Yesterday's Daily Journal had another focus article (I believe this makes four) on Pioneer Electronics. The article, by Susan E. Abitanta and Robert J. Drexler Jr. of The Quisenberry Law Firm, begins:
To hear defense counsel spin it, the California Supreme Court's unanimous decision in Pioneer Electronics minimizes all-important privacy rights to meet trivial discovery ends, yet at the same time is so narrow that it makes no difference in existing privacy law. Pioneer Electronics USA Inc. v. Superior Court, 40 Cal.4th 360 (Jan. 25, 2007).
In a similar fashion, the same voices quickly downplayed Sav-On Drug Stores Inc v. Superior Court, 34 Cal.4th 319 (2004), as an inconsequential opinion offering little help to class plaintiffs.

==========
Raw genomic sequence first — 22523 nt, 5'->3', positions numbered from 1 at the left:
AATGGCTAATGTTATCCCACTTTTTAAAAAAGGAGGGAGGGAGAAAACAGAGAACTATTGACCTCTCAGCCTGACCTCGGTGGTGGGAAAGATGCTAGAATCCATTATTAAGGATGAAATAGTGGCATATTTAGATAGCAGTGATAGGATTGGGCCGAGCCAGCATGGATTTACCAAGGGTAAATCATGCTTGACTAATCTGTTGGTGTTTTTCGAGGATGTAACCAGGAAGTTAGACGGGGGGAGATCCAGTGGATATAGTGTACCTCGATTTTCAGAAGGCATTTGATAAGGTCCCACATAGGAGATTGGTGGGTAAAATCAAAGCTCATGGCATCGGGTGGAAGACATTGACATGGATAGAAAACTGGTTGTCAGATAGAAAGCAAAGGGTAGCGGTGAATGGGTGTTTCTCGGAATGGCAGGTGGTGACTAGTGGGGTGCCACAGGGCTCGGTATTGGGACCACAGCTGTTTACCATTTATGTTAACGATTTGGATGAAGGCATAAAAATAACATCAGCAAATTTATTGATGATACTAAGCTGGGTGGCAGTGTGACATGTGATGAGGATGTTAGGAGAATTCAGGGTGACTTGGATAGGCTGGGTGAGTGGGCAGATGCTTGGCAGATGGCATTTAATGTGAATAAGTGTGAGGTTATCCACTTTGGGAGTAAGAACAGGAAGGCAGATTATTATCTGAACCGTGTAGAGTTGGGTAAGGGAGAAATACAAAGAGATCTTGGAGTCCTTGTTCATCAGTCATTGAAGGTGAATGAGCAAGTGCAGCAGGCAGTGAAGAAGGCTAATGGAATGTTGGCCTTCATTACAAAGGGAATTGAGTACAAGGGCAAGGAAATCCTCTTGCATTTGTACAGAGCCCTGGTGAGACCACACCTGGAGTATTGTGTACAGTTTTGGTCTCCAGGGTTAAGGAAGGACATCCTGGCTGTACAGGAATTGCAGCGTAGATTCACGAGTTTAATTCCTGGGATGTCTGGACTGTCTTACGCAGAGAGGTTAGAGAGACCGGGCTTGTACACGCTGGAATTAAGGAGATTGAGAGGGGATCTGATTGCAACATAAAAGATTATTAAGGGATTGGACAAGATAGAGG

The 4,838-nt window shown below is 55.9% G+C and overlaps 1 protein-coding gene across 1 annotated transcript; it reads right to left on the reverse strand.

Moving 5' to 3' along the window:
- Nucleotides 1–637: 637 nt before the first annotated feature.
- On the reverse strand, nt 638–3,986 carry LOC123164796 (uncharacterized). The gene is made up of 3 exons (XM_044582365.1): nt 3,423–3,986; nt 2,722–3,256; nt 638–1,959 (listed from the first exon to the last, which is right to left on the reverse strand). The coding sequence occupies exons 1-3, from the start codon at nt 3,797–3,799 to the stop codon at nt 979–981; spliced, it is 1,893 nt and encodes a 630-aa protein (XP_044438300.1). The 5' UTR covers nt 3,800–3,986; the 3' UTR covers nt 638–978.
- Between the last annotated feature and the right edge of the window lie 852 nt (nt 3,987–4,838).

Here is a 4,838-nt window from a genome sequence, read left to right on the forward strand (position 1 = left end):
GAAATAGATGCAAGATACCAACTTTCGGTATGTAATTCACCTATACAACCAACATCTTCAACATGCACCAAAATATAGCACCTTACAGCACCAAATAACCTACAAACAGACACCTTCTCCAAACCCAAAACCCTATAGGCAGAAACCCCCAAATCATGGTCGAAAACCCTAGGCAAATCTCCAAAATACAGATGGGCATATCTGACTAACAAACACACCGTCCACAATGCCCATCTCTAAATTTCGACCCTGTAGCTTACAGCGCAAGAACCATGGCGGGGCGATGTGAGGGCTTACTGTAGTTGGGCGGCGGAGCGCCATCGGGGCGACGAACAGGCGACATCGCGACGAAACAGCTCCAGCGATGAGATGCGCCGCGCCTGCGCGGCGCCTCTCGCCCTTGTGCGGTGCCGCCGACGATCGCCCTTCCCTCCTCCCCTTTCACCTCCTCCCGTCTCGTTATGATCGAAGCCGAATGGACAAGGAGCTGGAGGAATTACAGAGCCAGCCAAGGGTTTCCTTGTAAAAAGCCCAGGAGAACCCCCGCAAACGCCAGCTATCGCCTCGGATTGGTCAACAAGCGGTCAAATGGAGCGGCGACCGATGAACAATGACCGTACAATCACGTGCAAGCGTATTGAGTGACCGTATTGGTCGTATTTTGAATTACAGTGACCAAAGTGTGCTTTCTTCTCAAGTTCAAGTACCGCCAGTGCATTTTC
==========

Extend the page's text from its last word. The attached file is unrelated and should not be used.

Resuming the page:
When viewed dispassionately, however, Pioneer greatly aids plaintiffs in class actions, because it improves counsel's access to precertification information from putative class members - witnesses with knowledge of the claims. Pioneer addresses critical discovery issues of whether plaintiffs may receive contact information for putative class members and, if so, what steps should be taken to protect their privacy rights.